Have you noticed a big crater in the couch where your puppy was sitting? Are friends suddenly addressing your pup affectionately as “Tubby”? Even if you’re following the guidelines on your dog food for the right amount to dispense, your puppy could be overweight. Overweight dogs often suffer from many maladies including arthritis, diabetes, heart and breathing trouble. They are also much more at risk for death during surgery. If you’ve had your puppy a while, and have had him on the same food and exercise routine for some time, now is a good time to evaluate whether or not he’s in good stead and take steps to remedy the situation.
Approximately 40 percent of dogs are overweight in this country. It is often a matter of just losing a few pounds but obesity occurs as well. There are telltale signs that your puppy may be overweight such as heavy breathing, lack of endurance, lethargy, eating too much and trouble getting up or walking up stairs.
You can weigh your puppy and compare his weight to the ideal pet weight chart included in this tip. (For more accuracy, search for your breed in Dogster’s dog breed section to see typical weights by breed.) You can also do a visual and touch test to determine if your puppy needs to lose some pounds. And, luckily, there are many things you can do to get him svelte again.
It’s simple to do a test at home to see if your puppy is overweight. If your puppy is underweight, his ribs will be visible with no palpable fat. Pelvic and collar bones will be prominent. If your puppy is an ideal weight, you can feel the ribs easily but they are not prominently visible. His waist is distinct when viewed from above and his abdomen slightly tucked when viewed from the side. If your puppy is overweight, the ribs are palpable with difficulty and there is a distinct cover of fat. You will probably start to notice fatty bumps around his ribs and tail. There is no waist.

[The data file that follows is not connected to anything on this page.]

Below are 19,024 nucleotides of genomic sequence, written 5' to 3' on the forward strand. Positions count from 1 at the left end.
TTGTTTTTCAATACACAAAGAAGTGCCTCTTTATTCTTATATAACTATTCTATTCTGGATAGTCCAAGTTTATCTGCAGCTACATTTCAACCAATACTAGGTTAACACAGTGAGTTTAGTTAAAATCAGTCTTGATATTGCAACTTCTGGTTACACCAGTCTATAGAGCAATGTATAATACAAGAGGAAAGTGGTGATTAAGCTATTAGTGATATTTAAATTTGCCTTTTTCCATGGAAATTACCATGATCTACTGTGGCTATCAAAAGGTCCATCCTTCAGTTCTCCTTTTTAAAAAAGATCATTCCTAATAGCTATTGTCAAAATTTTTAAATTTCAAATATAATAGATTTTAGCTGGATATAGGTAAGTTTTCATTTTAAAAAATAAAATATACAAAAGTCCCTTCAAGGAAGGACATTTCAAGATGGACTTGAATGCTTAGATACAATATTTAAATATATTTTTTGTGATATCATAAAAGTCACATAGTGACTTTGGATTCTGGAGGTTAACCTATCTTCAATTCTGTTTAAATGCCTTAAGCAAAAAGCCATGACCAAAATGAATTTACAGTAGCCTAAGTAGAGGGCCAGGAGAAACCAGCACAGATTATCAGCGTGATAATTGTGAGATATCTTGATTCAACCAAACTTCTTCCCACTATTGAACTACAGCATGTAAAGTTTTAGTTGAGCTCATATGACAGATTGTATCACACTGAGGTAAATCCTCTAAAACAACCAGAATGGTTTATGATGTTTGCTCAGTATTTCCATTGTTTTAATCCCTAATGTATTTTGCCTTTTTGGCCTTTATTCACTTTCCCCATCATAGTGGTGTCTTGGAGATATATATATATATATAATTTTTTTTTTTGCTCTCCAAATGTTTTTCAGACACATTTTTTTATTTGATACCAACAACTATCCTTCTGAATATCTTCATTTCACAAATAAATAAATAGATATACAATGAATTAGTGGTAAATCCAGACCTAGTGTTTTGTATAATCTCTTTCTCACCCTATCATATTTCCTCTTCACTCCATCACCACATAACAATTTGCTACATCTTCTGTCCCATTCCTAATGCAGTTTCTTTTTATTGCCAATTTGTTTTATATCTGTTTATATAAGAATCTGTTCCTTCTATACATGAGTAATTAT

Diet – It is crucial that you change either the type or amount of food you’re feeding your puppy. High protein foods sometimes cause weight gain but so can high carb foods, so a balanced diet is best. Weight management foods are controversial, so do your homework and draw your own conclusions.
Exercise – It is also crucial that you slowly increase your puppy’s exercise. Ideally, a dog is walked at least twice a day for 30 minutes. Also consider other ways to be active such as play and dog parks. There are even treadmills available for dogs if you need to exercise your pup indoors or want a supplement to the walks.
Get a Check-Up – Some conditions can cause weight gain in dogs, sometimes rapidly. Hypothyroidism and Cushing’s Syndrome are two of them.
Consider the Breed – If you have a dog who is a purebred or mix with a tendency towards obesity, talk to your vet and adjust his diet and exercise accordingly. Some breeds which are more prone to obesity are the English Bulldog, Dachshund, Pug and Dalmatian.
Treats – Switch to low-cal dog treats or vegetables such as carrots and celery. Try using petting and praise as a reward more often.
Ideally, your puppy will lose about two percent of his body fat per week. Your vet can help you develop a weight management program. Your vet can also help by allowing you to come by each week and weigh your puppy on his scale. The scale in a vet’s office is far more reliable than one at home. For exercise, consider something unusual such as swimming, which is good for the joints, or make a game of “Follow Me” and tempt your pup to follow you around the house. Any activity is helpful.
With some patience and changes you can easily lower your puppy’s weight over a few months. Just remember to cut out the trips to Burger King.
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